Rugby star Gareth Thomas backs report on gay hate in school sports

National Union of Students find homophobia in schools can put people off sports for life

Rugby star Gareth Thomas backs report on gay hate in school sports
31 October 2012

UK athletes including gay rugby legend Gareth Thomas are supporting a new report which found homophobia in schools puts many LGBT students off sport.

The study published today (31 October) by Britain’s National Union of Students (NUS) found that almost half of those in college and university who do not participate in any sport at college or university (46.8%) find the culture of sport to be alienating and 41.9% said they had a negative experience at school which has meant that they don’t want to get involved.

Only a third (34.6%) of lesbian, gay, bisexual and trans students at college or university participate in organised team sport and one in seven (14.3%) said that homophobia, biphobia, or transphobia had put them off participating in sport.

Many LGBT students (37.8%) who do take part in sport are not open about their sexuality with teammates or coaches.

The most popular suggestion for improving inclusion of LGBT students in sport among 48.3% of those surveyed was to tackle the wider issue of homophobia, biphobia and transphobia in schools.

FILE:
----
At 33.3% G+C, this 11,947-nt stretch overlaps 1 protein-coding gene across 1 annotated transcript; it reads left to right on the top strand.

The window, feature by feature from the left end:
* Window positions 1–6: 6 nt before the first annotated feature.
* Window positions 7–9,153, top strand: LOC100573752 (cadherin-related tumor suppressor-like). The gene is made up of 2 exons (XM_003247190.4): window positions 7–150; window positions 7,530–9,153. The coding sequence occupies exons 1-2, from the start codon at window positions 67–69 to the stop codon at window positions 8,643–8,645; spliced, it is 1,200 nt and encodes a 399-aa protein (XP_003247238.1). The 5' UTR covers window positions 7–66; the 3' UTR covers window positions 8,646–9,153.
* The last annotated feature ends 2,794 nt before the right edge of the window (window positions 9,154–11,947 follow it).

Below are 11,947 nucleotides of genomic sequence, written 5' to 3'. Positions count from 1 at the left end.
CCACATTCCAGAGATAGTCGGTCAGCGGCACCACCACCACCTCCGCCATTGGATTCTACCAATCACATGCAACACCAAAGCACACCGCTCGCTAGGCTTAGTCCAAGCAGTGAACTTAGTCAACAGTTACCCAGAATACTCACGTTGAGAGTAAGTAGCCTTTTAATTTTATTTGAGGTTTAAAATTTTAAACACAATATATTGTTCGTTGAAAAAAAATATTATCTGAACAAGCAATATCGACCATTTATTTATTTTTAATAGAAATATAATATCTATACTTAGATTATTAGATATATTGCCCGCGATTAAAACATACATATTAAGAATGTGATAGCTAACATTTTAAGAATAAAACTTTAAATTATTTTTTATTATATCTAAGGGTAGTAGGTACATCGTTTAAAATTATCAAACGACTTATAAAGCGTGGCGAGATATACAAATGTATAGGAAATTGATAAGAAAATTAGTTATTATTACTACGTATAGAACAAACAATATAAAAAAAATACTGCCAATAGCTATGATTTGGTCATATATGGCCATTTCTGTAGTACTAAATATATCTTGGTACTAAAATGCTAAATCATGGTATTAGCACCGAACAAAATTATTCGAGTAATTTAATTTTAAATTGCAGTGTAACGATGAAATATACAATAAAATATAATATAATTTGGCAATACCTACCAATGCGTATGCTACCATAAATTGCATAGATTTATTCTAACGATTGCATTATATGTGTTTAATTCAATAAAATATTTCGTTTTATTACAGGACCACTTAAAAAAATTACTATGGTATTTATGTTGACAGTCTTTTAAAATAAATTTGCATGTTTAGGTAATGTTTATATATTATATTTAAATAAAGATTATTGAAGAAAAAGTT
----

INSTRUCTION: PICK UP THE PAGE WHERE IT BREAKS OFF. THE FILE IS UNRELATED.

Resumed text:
The NUS’ Out in Sport report also recommends that sports teams publicly demonstrate their inclusiveness and make clear they will not tolerate abuse and calls on students’ unions to take a lead in ensuring that sports facilities, teams and staff are LGBT-friendly and that schools teach LGBT inclusiveness in sports.

High profile national sports stars have come out in support of the report, with gay former Welsh rugby star Gareth Thomas calling the report ‘ground-breaking’.

The 38-year-old said: ‘Attitudes have changed and the time is right for sport to start accepting openly gay people in the same way other areas of society have in recent years.’

Steven Davies, Surrey and England cricketer, also sang the report’s praises, applauding it for sending a ‘positive message’ to LGBT youngsters.

‘Most LGBT students participate in individual sport or fitness activity through their students’ union or university, and as the report shows, most have a positive experience,’ he said.

‘But too many who don’t participate in sport find the culture around sport alienating or unwelcoming, and many had negative experiences at school or experienced discrimination which put them off participating.’

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